Tuesday, September 13, 2011

Eastern Mud Turtle

The mud turtle is a small, nondescript reptile, measuring 3-4 inches (7.5-10 cm). The carapace (upper shell) is olive to dark brown to almost black, patternless, smooth and keelless. It has only 11 marginal scutes (plates) rather than the 12 found on most turtles. The plastron (lower shell) is yellow to brown, double-hinged, with 11 plates. Males have a well-developed, blunt spine at the tip of the tail and rough scaly patches on the inside of the hind legs.

Most of the life history information is based on studies conducted at the southern end of the range. Breeding occurs soon after the turtles leave hibernation, which in New York occurs from late April to May. In June, the female digs a 3-5 inch cavity in vegetative debris or in sandy loam soil, where she deposits 2-6 eggs. In the south, three clutches are typically laid each year, but in New York, one clutch is most likely. The eggs incubate for an average of 76 days, but may overwinter in the nest. Muskrat and beaver lodges are occasionally used as nest sites. Females reportedly reach sexual maturity in 5-8 years; males require only 4-7 years. In New York, though, sexual maturity may take 8-11 years.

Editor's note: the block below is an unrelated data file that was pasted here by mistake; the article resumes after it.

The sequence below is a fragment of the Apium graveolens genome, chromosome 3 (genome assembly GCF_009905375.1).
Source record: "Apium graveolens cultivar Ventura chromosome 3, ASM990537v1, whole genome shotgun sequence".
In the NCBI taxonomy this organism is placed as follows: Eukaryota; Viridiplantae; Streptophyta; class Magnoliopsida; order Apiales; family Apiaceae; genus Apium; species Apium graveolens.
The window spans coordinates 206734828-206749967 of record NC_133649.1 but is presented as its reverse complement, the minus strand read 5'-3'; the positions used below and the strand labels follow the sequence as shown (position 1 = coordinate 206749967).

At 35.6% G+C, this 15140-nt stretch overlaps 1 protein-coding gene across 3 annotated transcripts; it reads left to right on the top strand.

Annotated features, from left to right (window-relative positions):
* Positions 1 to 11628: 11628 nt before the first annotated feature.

Source: Wikipedia


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